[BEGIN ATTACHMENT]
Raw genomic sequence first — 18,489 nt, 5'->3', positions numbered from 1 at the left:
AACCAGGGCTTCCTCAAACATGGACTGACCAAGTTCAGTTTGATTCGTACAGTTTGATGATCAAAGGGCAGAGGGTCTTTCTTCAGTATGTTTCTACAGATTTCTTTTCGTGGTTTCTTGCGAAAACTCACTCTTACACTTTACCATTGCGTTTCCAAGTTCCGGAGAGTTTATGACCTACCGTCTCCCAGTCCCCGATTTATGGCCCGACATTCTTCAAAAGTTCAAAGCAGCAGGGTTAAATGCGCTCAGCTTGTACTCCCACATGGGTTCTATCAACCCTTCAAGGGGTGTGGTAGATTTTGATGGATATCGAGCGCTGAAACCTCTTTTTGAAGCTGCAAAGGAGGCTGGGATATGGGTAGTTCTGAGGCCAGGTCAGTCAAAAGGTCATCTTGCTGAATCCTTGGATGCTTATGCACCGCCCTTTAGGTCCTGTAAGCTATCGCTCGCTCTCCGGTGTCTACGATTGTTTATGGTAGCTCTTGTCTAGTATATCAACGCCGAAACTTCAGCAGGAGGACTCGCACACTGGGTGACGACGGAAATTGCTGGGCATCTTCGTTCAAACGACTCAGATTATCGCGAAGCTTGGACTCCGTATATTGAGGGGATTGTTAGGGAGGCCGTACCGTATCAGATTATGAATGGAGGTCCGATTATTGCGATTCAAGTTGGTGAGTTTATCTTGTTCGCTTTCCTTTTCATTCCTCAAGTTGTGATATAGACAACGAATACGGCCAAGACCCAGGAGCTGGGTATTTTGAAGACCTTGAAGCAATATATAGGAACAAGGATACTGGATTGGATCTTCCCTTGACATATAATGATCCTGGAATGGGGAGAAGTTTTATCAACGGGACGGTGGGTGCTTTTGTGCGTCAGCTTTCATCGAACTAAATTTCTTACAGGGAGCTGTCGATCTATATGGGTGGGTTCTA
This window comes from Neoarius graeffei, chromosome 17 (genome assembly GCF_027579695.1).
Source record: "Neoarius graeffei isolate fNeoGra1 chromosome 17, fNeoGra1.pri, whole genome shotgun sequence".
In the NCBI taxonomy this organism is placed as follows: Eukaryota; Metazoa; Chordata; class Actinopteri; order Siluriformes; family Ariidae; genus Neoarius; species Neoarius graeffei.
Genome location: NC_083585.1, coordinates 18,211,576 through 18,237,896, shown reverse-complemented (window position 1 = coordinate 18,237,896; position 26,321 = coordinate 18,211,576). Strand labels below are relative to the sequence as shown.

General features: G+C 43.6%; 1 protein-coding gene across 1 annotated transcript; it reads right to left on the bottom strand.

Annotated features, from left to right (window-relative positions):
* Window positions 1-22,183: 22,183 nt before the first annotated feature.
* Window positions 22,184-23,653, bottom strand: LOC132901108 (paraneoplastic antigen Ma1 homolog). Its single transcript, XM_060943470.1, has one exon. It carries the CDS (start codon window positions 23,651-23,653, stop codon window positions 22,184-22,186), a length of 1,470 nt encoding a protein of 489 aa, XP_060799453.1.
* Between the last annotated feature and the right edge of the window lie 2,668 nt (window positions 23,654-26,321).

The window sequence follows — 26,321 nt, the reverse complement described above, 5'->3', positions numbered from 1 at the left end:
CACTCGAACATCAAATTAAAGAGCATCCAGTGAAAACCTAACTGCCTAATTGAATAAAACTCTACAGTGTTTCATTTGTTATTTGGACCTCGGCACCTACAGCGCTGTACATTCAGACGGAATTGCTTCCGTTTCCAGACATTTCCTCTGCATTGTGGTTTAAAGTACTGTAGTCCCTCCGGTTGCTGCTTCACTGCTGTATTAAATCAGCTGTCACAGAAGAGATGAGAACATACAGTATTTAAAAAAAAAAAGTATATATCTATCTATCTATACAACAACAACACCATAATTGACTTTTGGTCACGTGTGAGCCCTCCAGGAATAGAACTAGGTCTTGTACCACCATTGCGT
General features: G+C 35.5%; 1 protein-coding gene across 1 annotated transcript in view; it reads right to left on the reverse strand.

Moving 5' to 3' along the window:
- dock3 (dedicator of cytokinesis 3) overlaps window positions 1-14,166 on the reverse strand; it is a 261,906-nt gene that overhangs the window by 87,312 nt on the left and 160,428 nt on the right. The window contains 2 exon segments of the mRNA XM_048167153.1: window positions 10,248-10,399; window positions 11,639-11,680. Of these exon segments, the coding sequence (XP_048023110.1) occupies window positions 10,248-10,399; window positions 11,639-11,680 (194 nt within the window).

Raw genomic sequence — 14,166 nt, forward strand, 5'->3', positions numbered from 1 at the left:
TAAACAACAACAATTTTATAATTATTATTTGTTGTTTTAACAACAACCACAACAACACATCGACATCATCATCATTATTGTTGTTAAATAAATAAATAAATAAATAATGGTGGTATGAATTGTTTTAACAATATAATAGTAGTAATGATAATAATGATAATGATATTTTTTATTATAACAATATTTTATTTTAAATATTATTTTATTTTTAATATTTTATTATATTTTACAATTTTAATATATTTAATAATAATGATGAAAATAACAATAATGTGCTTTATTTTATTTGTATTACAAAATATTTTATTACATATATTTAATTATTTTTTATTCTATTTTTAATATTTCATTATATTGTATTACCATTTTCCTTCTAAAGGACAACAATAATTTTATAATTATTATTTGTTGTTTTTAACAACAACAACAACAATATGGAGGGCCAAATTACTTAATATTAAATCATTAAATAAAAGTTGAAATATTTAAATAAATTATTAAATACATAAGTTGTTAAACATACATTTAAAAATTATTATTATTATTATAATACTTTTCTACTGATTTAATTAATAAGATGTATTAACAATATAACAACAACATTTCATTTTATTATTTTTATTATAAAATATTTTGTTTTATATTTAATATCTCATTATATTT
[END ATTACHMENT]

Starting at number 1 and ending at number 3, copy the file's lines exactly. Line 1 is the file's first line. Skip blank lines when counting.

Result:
Raw genomic sequence first — 18,489 nt, 5'->3', positions numbered from 1 at the left:
AACCAGGGCTTCCTCAAACATGGACTGACCAAGTTCAGTTTGATTCGTACAGTTTGATGATCAAAGGGCAGAGGGTCTTTCTTCAGTATGTTTCTACAGATTTCTTTTCGTGGTTTCTTGCGAAAACTCACTCTTACACTTTACCATTGCGTTTCCAAGTTCCGGAGAGTTTATGACCTACCGTCTCCCAGTCCCCGATTTATGGCCCGACATTCTTCAAAAGTTCAAAGCAGCAGGGTTAAATGCGCTCAGCTTGTACTCCCACATGGGTTCTATCAACCCTTCAAGGGGTGTGGTAGATTTTGATGGATATCGAGCGCTGAAACCTCTTTTTGAAGCTGCAAAGGAGGCTGGGATATGGGTAGTTCTGAGGCCAGGTCAGTCAAAAGGTCATCTTGCTGAATCCTTGGATGCTTATGCACCGCCCTTTAGGTCCTGTAAGCTATCGCTCGCTCTCCGGTGTCTACGATTGTTTATGGTAGCTCTTGTCTAGTATATCAACGCCGAAACTTCAGCAGGAGGACTCGCACACTGGGTGACGACGGAAATTGCTGGGCATCTTCGTTCAAACGACTCAGATTATCGCGAAGCTTGGACTCCGTATATTGAGGGGATTGTTAGGGAGGCCGTACCGTATCAGATTATGAATGGAGGTCCGATTATTGCGATTCAAGTTGGTGAGTTTATCTTGTTCGCTTTCCTTTTCATTCCTCAAGTTGTGATATAGACAACGAATACGGCCAAGACCCAGGAGCTGGGTATTTTGAAGACCTTGAAGCAATATATAGGAACAAGGATACTGGATTGGATCTTCCCTTGACATATAATGATCCTGGAATGGGGAGAAGTTTTATCAACGGGACGGTGGGTGCTTTTGTGCGTCAGCTTTCATCGAACTAAATTTCTTACAGGGAGCTGTCGATCTATATGGGTGGGTTCTA
This window comes from Neoarius graeffei, chromosome 17 (genome assembly GCF_027579695.1).